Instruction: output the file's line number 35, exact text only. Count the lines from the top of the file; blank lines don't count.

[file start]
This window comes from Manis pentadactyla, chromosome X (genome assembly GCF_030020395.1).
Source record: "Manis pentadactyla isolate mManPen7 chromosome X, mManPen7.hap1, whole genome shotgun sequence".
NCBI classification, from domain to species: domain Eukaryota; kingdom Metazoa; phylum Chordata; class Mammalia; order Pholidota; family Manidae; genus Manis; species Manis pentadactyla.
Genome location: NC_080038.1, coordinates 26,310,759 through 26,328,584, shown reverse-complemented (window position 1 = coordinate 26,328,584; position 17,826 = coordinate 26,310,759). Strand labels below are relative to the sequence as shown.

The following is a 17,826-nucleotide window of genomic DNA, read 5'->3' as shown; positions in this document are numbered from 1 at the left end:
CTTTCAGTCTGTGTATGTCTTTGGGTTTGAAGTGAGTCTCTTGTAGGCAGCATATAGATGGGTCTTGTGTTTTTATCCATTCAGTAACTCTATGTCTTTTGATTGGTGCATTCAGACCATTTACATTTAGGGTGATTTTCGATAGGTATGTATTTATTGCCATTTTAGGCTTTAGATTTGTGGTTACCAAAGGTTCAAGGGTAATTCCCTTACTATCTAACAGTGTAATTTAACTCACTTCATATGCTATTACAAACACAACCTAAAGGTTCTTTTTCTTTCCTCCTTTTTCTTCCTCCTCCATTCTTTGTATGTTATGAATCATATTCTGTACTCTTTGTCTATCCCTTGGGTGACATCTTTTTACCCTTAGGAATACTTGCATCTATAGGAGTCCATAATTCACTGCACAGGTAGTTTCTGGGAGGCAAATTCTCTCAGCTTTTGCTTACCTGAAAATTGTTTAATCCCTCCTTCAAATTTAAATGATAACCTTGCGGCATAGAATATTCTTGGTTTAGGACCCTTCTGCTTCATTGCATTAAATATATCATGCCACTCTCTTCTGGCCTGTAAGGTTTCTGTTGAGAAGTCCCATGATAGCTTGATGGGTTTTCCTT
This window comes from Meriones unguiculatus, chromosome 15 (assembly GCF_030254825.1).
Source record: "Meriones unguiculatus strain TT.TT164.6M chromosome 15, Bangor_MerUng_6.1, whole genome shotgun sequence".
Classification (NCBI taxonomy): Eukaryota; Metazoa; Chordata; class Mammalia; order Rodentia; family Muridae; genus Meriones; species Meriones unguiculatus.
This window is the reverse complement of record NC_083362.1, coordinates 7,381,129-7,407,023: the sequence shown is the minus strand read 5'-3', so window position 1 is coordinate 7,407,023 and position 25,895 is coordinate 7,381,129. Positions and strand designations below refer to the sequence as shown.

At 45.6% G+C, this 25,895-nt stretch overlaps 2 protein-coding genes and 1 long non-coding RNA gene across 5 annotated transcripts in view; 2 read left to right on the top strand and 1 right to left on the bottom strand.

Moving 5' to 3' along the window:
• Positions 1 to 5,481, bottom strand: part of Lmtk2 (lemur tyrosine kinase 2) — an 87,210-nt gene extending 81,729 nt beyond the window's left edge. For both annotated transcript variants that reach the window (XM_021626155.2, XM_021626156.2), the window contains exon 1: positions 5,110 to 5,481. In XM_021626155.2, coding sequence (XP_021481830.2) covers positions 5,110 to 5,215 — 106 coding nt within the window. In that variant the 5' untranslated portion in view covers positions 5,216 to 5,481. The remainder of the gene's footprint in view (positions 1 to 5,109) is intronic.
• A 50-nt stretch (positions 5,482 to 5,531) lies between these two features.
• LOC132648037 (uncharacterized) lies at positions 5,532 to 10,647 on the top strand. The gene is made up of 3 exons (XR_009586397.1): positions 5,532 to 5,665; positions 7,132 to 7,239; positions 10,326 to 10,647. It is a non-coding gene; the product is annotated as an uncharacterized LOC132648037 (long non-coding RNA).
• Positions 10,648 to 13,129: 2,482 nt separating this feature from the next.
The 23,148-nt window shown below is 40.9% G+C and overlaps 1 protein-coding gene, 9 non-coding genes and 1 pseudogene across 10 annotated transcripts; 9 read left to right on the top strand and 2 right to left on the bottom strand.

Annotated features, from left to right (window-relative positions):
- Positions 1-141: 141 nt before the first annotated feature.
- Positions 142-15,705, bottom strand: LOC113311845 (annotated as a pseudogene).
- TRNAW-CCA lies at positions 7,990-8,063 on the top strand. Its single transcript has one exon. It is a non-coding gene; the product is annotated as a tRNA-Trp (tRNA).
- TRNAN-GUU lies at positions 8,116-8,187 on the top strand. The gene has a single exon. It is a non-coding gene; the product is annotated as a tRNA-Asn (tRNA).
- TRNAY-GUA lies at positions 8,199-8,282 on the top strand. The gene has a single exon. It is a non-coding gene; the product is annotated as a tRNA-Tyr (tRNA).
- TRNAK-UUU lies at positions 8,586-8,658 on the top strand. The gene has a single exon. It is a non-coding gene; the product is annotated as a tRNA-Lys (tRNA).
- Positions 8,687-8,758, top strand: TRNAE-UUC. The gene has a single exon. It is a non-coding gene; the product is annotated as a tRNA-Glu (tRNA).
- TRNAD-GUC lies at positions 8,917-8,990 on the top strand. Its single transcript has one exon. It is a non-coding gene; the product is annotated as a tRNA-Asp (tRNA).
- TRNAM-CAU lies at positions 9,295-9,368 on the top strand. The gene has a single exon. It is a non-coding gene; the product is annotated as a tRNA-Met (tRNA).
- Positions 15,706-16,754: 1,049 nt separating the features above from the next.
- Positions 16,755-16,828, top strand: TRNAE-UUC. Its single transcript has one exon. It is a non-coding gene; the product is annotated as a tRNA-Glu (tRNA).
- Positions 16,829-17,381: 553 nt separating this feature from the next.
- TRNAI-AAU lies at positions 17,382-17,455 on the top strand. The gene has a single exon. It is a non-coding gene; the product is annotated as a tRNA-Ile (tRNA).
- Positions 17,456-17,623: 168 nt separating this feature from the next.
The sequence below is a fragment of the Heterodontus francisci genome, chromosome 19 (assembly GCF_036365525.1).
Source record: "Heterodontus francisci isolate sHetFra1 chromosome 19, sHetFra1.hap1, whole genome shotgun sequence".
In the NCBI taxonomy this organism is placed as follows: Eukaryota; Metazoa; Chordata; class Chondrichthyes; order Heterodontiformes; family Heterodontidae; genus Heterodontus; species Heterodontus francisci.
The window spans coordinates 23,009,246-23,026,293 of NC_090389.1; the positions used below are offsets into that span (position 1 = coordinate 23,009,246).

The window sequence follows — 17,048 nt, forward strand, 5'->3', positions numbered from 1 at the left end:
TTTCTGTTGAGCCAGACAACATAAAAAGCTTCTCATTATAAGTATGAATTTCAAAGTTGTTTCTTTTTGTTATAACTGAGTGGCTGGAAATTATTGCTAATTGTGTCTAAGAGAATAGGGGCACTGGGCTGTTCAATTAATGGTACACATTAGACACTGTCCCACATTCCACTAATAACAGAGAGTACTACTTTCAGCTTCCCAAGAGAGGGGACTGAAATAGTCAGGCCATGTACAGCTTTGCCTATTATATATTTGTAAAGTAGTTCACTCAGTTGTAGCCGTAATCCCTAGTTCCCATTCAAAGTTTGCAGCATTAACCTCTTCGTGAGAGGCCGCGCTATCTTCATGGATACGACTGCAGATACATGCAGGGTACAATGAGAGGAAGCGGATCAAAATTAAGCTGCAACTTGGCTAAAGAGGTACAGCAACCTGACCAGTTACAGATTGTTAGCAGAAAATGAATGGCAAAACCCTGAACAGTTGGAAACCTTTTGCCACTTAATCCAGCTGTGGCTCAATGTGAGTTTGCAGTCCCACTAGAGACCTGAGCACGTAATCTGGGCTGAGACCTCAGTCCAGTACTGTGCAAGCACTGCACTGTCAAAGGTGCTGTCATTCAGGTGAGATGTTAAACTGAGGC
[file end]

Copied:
In the NCBI taxonomy this organism is placed as follows: Eukaryota; Metazoa; Chordata; class Chondrichthyes; order Heterodontiformes; family Heterodontidae; genus Heterodontus; species Heterodontus francisci.